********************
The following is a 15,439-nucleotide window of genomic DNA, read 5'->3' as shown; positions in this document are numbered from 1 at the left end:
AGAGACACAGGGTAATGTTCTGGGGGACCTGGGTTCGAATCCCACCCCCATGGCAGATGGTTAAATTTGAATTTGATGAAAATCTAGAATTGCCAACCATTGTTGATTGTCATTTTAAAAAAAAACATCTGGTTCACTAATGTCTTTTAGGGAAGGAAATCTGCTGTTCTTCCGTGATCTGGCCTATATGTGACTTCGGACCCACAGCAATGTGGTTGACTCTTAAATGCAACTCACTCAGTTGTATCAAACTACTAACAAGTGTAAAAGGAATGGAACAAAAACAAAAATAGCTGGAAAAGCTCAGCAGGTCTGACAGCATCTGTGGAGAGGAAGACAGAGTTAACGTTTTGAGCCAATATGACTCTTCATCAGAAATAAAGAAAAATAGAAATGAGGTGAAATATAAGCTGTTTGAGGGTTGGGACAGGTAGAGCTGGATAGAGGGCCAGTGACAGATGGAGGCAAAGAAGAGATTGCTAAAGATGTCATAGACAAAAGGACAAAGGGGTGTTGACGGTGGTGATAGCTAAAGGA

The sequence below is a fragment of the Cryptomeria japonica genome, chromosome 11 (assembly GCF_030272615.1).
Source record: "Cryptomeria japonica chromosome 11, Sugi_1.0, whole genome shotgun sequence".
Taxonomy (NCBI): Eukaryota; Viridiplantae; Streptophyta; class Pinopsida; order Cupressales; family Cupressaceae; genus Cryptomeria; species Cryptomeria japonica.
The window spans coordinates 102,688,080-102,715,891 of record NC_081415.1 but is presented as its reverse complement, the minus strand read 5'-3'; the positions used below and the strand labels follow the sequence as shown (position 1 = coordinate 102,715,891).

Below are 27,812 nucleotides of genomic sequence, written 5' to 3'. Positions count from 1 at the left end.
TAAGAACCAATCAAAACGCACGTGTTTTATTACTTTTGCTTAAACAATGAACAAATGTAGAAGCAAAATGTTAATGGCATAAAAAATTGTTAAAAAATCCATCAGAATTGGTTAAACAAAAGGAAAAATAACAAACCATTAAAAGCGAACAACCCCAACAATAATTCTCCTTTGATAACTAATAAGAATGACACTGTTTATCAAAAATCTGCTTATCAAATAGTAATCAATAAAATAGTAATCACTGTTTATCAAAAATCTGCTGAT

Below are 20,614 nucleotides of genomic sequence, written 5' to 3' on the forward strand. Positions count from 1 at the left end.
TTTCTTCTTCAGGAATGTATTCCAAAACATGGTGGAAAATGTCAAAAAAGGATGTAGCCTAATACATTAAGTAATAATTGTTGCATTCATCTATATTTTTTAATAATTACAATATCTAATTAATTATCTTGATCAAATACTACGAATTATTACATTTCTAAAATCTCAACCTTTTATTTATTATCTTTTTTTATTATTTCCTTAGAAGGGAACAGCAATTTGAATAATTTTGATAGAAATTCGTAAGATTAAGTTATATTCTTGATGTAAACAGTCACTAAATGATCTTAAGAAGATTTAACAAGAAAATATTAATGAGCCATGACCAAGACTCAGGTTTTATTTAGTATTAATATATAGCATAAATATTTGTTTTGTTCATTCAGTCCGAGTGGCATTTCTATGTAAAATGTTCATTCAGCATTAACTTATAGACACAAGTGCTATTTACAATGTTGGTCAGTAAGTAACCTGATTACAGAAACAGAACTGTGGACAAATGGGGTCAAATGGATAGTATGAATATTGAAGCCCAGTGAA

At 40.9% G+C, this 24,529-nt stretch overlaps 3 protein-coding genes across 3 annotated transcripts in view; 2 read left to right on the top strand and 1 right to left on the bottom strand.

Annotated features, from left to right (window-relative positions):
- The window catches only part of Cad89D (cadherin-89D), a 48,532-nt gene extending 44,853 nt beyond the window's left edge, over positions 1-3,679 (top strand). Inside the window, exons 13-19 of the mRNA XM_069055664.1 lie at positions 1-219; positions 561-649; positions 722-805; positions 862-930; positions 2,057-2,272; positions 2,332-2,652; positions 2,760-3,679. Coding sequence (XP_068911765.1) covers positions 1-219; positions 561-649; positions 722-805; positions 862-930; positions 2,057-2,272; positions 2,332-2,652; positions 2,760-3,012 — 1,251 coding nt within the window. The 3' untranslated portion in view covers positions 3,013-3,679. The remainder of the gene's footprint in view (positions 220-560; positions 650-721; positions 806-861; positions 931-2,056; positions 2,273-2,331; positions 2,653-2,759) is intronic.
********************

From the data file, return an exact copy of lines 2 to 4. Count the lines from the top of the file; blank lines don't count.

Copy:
AGAGACACAGGGTAATGTTCTGGGGGACCTGGGTTCGAATCCCACCCCCATGGCAGATGGTTAAATTTGAATTTGATGAAAATCTAGAATTGCCAACCATTGTTGATTGTCATTTTAAAAAAAAACATCTGGTTCACTAATGTCTTTTAGGGAAGGAAATCTGCTGTTCTTCCGTGATCTGGCCTATATGTGACTTCGGACCCACAGCAATGTGGTTGACTCTTAAATGCAACTCACTCAGTTGTATCAAACTACTAACAAGTGTAAAAGGAATGGAACAAAAACAAAAATAGCTGGAAAAGCTCAGCAGGTCTGACAGCATCTGTGGAGAGGAAGACAGAGTTAACGTTTTGAGCCAATATGACTCTTCATCAGAAATAAAGAAAAATAGAAATGAGGTGAAATATAAGCTGTTTGAGGGTTGGGACAGGTAGAGCTGGATAGAGGGCCAGTGACAGATGGAGGCAAAGAAGAGATTGCTAAAGATGTCATAGACAAAAGGACAAAGGGGTGTTGACGGTGGTGATAGCTAAAGGA

The sequence below is a fragment of the Cryptomeria japonica genome, chromosome 11 (assembly GCF_030272615.1).
Source record: "Cryptomeria japonica chromosome 11, Sugi_1.0, whole genome shotgun sequence".